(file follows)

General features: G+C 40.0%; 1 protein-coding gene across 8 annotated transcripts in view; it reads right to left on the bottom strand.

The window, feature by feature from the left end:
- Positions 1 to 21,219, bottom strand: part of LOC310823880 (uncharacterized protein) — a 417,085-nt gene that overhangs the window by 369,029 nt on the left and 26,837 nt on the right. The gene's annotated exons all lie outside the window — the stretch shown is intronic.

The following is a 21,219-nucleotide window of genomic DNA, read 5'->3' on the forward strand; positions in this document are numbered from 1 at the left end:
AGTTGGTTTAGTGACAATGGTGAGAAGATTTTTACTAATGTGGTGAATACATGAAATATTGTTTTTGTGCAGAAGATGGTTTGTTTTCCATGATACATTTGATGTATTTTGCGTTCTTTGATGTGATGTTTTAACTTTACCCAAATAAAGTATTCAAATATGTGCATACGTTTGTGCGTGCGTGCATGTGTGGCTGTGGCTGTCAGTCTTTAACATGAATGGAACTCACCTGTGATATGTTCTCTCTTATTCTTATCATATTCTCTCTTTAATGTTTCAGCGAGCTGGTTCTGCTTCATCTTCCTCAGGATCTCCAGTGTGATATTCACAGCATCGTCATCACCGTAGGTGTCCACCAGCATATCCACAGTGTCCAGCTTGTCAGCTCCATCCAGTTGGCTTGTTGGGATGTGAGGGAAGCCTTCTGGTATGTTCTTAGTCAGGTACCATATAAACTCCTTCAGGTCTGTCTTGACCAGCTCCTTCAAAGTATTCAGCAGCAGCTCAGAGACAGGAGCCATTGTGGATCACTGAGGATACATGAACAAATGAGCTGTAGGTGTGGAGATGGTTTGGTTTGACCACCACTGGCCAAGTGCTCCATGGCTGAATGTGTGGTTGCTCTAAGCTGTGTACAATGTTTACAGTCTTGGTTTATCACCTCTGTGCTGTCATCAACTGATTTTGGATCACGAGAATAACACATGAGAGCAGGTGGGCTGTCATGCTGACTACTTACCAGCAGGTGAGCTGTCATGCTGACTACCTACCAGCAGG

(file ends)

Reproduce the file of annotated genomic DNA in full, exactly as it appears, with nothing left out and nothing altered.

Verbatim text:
General features: G+C 40.0%; 1 protein-coding gene across 8 annotated transcripts in view; it reads right to left on the bottom strand.

The window, feature by feature from the left end:
- Positions 1 to 21,219, bottom strand: part of LOC310823880 (uncharacterized protein) — a 417,085-nt gene that overhangs the window by 369,029 nt on the left and 26,837 nt on the right. The gene's annotated exons all lie outside the window — the stretch shown is intronic.

The following is a 21,219-nucleotide window of genomic DNA, read 5'->3' on the forward strand; positions in this document are numbered from 1 at the left end:
AGTTGGTTTAGTGACAATGGTGAGAAGATTTTTACTAATGTGGTGAATACATGAAATATTGTTTTTGTGCAGAAGATGGTTTGTTTTCCATGATACATTTGATGTATTTTGCGTTCTTTGATGTGATGTTTTAACTTTACCCAAATAAAGTATTCAAATATGTGCATACGTTTGTGCGTGCGTGCATGTGTGGCTGTGGCTGTCAGTCTTTAACATGAATGGAACTCACCTGTGATATGTTCTCTCTTATTCTTATCATATTCTCTCTTTAATGTTTCAGCGAGCTGGTTCTGCTTCATCTTCCTCAGGATCTCCAGTGTGATATTCACAGCATCGTCATCACCGTAGGTGTCCACCAGCATATCCACAGTGTCCAGCTTGTCAGCTCCATCCAGTTGGCTTGTTGGGATGTGAGGGAAGCCTTCTGGTATGTTCTTAGTCAGGTACCATATAAACTCCTTCAGGTCTGTCTTGACCAGCTCCTTCAAAGTATTCAGCAGCAGCTCAGAGACAGGAGCCATTGTGGATCACTGAGGATACATGAACAAATGAGCTGTAGGTGTGGAGATGGTTTGGTTTGACCACCACTGGCCAAGTGCTCCATGGCTGAATGTGTGGTTGCTCTAAGCTGTGTACAATGTTTACAGTCTTGGTTTATCACCTCTGTGCTGTCATCAACTGATTTTGGATCACGAGAATAACACATGAGAGCAGGTGGGCTGTCATGCTGACTACTTACCAGCAGGTGAGCTGTCATGCTGACTACCTACCAGCAGG